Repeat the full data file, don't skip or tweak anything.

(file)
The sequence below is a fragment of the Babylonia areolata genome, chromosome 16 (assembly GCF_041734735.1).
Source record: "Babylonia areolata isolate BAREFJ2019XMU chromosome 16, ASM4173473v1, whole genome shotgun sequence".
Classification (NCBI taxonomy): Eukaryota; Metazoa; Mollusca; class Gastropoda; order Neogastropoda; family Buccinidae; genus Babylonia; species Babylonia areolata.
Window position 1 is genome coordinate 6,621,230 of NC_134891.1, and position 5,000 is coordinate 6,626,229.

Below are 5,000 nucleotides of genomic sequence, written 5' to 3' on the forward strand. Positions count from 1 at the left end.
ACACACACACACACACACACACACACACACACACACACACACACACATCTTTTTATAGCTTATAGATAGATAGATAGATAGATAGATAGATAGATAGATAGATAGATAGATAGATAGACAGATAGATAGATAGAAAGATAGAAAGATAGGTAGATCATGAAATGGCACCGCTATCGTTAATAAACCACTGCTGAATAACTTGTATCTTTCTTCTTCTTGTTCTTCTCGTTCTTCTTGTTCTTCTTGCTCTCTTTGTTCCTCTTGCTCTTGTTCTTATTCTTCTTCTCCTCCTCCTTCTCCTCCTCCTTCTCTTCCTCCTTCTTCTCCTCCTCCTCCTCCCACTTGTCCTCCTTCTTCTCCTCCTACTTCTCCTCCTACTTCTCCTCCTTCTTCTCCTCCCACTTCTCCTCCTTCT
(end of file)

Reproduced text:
The sequence below is a fragment of the Babylonia areolata genome, chromosome 16 (assembly GCF_041734735.1).
Source record: "Babylonia areolata isolate BAREFJ2019XMU chromosome 16, ASM4173473v1, whole genome shotgun sequence".
Classification (NCBI taxonomy): Eukaryota; Metazoa; Mollusca; class Gastropoda; order Neogastropoda; family Buccinidae; genus Babylonia; species Babylonia areolata.
Window position 1 is genome coordinate 6,621,230 of NC_134891.1, and position 5,000 is coordinate 6,626,229.

Below are 5,000 nucleotides of genomic sequence, written 5' to 3' on the forward strand. Positions count from 1 at the left end.
ACACACACACACACACACACACACACACACACACACACACACACACATCTTTTTATAGCTTATAGATAGATAGATAGATAGATAGATAGATAGATAGATAGATAGATAGATAGATAGACAGATAGATAGATAGAAAGATAGAAAGATAGGTAGATCATGAAATGGCACCGCTATCGTTAATAAACCACTGCTGAATAACTTGTATCTTTCTTCTTCTTGTTCTTCTCGTTCTTCTTGTTCTTCTTGCTCTCTTTGTTCCTCTTGCTCTTGTTCTTATTCTTCTTCTCCTCCTCCTTCTCCTCCTCCTTCTCTTCCTCCTTCTTCTCCTCCTCCTCCTCCCACTTGTCCTCCTTCTTCTCCTCCTACTTCTCCTCCTACTTCTCCTCCTTCTTCTCCTCCCACTTCTCCTCCTTCT